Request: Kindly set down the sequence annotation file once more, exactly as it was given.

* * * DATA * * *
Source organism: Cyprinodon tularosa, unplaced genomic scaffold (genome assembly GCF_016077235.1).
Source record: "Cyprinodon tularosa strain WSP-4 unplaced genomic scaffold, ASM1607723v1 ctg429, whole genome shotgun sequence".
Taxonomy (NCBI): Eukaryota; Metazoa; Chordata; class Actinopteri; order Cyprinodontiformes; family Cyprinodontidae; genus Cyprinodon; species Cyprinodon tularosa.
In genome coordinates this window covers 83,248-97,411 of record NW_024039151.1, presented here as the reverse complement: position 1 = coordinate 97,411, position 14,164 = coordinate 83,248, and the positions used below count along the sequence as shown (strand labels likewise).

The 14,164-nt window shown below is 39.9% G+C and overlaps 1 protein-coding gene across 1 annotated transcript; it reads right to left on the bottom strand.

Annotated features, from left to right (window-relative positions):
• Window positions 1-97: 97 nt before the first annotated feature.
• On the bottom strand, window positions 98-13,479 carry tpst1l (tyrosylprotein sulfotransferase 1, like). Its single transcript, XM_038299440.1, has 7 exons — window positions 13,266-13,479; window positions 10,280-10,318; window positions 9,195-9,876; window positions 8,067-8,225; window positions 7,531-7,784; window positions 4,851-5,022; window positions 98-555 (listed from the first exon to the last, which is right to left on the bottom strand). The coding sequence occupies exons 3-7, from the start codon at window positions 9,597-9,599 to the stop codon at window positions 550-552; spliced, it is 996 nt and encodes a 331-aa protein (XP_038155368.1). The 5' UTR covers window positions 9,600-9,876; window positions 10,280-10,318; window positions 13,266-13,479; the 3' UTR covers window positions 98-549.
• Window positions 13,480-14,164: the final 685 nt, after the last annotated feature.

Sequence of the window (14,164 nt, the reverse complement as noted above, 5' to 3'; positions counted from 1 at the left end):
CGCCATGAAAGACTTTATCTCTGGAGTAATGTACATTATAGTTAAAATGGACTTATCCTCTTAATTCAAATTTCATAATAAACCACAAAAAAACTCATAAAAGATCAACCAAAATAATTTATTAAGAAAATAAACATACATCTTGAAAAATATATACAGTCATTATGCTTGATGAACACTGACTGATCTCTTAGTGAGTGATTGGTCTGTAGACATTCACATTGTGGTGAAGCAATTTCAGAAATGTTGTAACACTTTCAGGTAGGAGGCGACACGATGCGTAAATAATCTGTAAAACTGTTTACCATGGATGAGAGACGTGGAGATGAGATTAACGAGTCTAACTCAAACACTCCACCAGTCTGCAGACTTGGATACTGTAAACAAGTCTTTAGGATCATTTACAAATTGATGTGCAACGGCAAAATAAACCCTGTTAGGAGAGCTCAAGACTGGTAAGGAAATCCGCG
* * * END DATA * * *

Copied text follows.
Source organism: Cyprinodon tularosa, unplaced genomic scaffold (genome assembly GCF_016077235.1).
Source record: "Cyprinodon tularosa strain WSP-4 unplaced genomic scaffold, ASM1607723v1 ctg429, whole genome shotgun sequence".
Taxonomy (NCBI): Eukaryota; Metazoa; Chordata; class Actinopteri; order Cyprinodontiformes; family Cyprinodontidae; genus Cyprinodon; species Cyprinodon tularosa.
In genome coordinates this window covers 83,248-97,411 of record NW_024039151.1, presented here as the reverse complement: position 1 = coordinate 97,411, position 14,164 = coordinate 83,248, and the positions used below count along the sequence as shown (strand labels likewise).

The 14,164-nt window shown below is 39.9% G+C and overlaps 1 protein-coding gene across 1 annotated transcript; it reads right to left on the bottom strand.

Annotated features, from left to right (window-relative positions):
• Window positions 1-97: 97 nt before the first annotated feature.
• On the bottom strand, window positions 98-13,479 carry tpst1l (tyrosylprotein sulfotransferase 1, like). Its single transcript, XM_038299440.1, has 7 exons — window positions 13,266-13,479; window positions 10,280-10,318; window positions 9,195-9,876; window positions 8,067-8,225; window positions 7,531-7,784; window positions 4,851-5,022; window positions 98-555 (listed from the first exon to the last, which is right to left on the bottom strand). The coding sequence occupies exons 3-7, from the start codon at window positions 9,597-9,599 to the stop codon at window positions 550-552; spliced, it is 996 nt and encodes a 331-aa protein (XP_038155368.1). The 5' UTR covers window positions 9,600-9,876; window positions 10,280-10,318; window positions 13,266-13,479; the 3' UTR covers window positions 98-549.
• Window positions 13,480-14,164: the final 685 nt, after the last annotated feature.

Sequence of the window (14,164 nt, the reverse complement as noted above, 5' to 3'; positions counted from 1 at the left end):
CGCCATGAAAGACTTTATCTCTGGAGTAATGTACATTATAGTTAAAATGGACTTATCCTCTTAATTCAAATTTCATAATAAACCACAAAAAAACTCATAAAAGATCAACCAAAATAATTTATTAAGAAAATAAACATACATCTTGAAAAATATATACAGTCATTATGCTTGATGAACACTGACTGATCTCTTAGTGAGTGATTGGTCTGTAGACATTCACATTGTGGTGAAGCAATTTCAGAAATGTTGTAACACTTTCAGGTAGGAGGCGACACGATGCGTAAATAATCTGTAAAACTGTTTACCATGGATGAGAGACGTGGAGATGAGATTAACGAGTCTAACTCAAACACTCCACCAGTCTGCAGACTTGGATACTGTAAACAAGTCTTTAGGATCATTTACAAATTGATGTGCAACGGCAAAATAAACCCTGTTAGGAGAGCTCAAGACTGGTAAGGAAATCCGCG